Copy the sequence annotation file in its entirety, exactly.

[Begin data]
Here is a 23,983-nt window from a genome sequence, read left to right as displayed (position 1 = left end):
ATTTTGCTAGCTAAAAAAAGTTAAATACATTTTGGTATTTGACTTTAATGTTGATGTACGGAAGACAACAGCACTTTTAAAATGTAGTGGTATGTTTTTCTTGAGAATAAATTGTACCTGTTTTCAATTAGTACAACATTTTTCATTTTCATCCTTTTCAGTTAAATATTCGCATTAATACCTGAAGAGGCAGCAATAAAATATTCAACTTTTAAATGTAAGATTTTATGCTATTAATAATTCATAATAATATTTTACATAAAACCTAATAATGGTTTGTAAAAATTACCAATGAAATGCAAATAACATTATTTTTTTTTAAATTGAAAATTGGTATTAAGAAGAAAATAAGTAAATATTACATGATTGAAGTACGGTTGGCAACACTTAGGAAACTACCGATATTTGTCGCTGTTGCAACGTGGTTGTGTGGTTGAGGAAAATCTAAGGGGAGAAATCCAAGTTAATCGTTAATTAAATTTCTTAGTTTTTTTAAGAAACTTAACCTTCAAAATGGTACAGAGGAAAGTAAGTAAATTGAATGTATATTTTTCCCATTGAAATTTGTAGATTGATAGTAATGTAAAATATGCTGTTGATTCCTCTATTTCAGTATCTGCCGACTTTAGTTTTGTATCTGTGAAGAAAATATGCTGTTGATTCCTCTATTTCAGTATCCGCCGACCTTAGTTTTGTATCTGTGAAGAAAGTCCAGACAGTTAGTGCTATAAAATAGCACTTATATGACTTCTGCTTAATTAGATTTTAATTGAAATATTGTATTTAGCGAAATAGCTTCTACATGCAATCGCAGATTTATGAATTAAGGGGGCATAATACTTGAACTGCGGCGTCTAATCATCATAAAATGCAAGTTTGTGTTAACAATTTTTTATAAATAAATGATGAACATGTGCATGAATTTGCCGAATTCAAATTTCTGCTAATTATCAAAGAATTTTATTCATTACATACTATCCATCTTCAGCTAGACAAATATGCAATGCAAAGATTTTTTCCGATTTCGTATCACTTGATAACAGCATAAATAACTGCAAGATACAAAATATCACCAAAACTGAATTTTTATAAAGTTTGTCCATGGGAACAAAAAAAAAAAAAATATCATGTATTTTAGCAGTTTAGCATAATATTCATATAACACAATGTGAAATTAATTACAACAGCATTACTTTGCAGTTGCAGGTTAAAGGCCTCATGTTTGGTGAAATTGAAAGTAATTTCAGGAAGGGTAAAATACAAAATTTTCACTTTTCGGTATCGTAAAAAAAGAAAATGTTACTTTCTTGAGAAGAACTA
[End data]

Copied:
Here is a 23,983-nt window from a genome sequence, read left to right as displayed (position 1 = left end):
ATTTTGCTAGCTAAAAAAAGTTAAATACATTTTGGTATTTGACTTTAATGTTGATGTACGGAAGACAACAGCACTTTTAAAATGTAGTGGTATGTTTTTCTTGAGAATAAATTGTACCTGTTTTCAATTAGTACAACATTTTTCATTTTCATCCTTTTCAGTTAAATATTCGCATTAATACCTGAAGAGGCAGCAATAAAATATTCAACTTTTAAATGTAAGATTTTATGCTATTAATAATTCATAATAATATTTTACATAAAACCTAATAATGGTTTGTAAAAATTACCAATGAAATGCAAATAACATTATTTTTTTTTAAATTGAAAATTGGTATTAAGAAGAAAATAAGTAAATATTACATGATTGAAGTACGGTTGGCAACACTTAGGAAACTACCGATATTTGTCGCTGTTGCAACGTGGTTGTGTGGTTGAGGAAAATCTAAGGGGAGAAATCCAAGTTAATCGTTAATTAAATTTCTTAGTTTTTTTAAGAAACTTAACCTTCAAAATGGTACAGAGGAAAGTAAGTAAATTGAATGTATATTTTTCCCATTGAAATTTGTAGATTGATAGTAATGTAAAATATGCTGTTGATTCCTCTATTTCAGTATCTGCCGACTTTAGTTTTGTATCTGTGAAGAAAATATGCTGTTGATTCCTCTATTTCAGTATCCGCCGACCTTAGTTTTGTATCTGTGAAGAAAGTCCAGACAGTTAGTGCTATAAAATAGCACTTATATGACTTCTGCTTAATTAGATTTTAATTGAAATATTGTATTTAGCGAAATAGCTTCTACATGCAATCGCAGATTTATGAATTAAGGGGGCATAATACTTGAACTGCGGCGTCTAATCATCATAAAATGCAAGTTTGTGTTAACAATTTTTTATAAATAAATGATGAACATGTGCATGAATTTGCCGAATTCAAATTTCTGCTAATTATCAAAGAATTTTATTCATTACATACTATCCATCTTCAGCTAGACAAATATGCAATGCAAAGATTTTTTCCGATTTCGTATCACTTGATAACAGCATAAATAACTGCAAGATACAAAATATCACCAAAACTGAATTTTTATAAAGTTTGTCCATGGGAACAAAAAAAAAAAAAATATCATGTATTTTAGCAGTTTAGCATAATATTCATATAACACAATGTGAAATTAATTACAACAGCATTACTTTGCAGTTGCAGGTTAAAGGCCTCATGTTTGGTGAAATTGAAAGTAATTTCAGGAAGGGTAAAATACAAAATTTTCACTTTTCGGTATCGTAAAAAAAGAAAATGTTACTTTCTTGAGAAGAACTA